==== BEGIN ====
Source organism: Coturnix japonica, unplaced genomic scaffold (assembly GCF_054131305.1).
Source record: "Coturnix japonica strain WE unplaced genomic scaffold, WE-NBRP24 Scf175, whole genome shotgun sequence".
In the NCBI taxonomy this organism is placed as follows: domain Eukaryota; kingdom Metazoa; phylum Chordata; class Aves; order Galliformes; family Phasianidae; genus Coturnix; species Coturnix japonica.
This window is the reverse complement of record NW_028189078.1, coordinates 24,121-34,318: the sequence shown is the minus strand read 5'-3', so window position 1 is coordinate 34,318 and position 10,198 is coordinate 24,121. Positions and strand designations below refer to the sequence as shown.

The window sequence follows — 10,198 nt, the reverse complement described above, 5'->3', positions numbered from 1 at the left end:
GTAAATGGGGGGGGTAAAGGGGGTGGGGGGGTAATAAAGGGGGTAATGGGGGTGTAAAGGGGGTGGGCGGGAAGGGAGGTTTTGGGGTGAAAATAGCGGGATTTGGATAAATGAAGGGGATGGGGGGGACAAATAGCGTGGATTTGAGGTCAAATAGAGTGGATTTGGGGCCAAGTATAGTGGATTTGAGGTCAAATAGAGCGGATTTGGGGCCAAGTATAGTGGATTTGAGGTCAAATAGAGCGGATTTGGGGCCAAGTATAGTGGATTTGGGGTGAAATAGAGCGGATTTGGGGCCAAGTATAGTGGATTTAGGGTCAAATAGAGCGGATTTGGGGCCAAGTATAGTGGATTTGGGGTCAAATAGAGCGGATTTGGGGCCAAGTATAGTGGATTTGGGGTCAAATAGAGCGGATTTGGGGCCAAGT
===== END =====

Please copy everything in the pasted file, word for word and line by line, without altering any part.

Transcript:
Source organism: Coturnix japonica, unplaced genomic scaffold (assembly GCF_054131305.1).
Source record: "Coturnix japonica strain WE unplaced genomic scaffold, WE-NBRP24 Scf175, whole genome shotgun sequence".
In the NCBI taxonomy this organism is placed as follows: domain Eukaryota; kingdom Metazoa; phylum Chordata; class Aves; order Galliformes; family Phasianidae; genus Coturnix; species Coturnix japonica.
This window is the reverse complement of record NW_028189078.1, coordinates 24,121-34,318: the sequence shown is the minus strand read 5'-3', so window position 1 is coordinate 34,318 and position 10,198 is coordinate 24,121. Positions and strand designations below refer to the sequence as shown.

The window sequence follows — 10,198 nt, the reverse complement described above, 5'->3', positions numbered from 1 at the left end:
GTAAATGGGGGGGGTAAAGGGGGTGGGGGGGTAATAAAGGGGGTAATGGGGGTGTAAAGGGGGTGGGCGGGAAGGGAGGTTTTGGGGTGAAAATAGCGGGATTTGGATAAATGAAGGGGATGGGGGGGACAAATAGCGTGGATTTGAGGTCAAATAGAGTGGATTTGGGGCCAAGTATAGTGGATTTGAGGTCAAATAGAGCGGATTTGGGGCCAAGTATAGTGGATTTGAGGTCAAATAGAGCGGATTTGGGGCCAAGTATAGTGGATTTGGGGTGAAATAGAGCGGATTTGGGGCCAAGTATAGTGGATTTAGGGTCAAATAGAGCGGATTTGGGGCCAAGTATAGTGGATTTGGGGTCAAATAGAGCGGATTTGGGGCCAAGTATAGTGGATTTGGGGTCAAATAGAGCGGATTTGGGGCCAAGT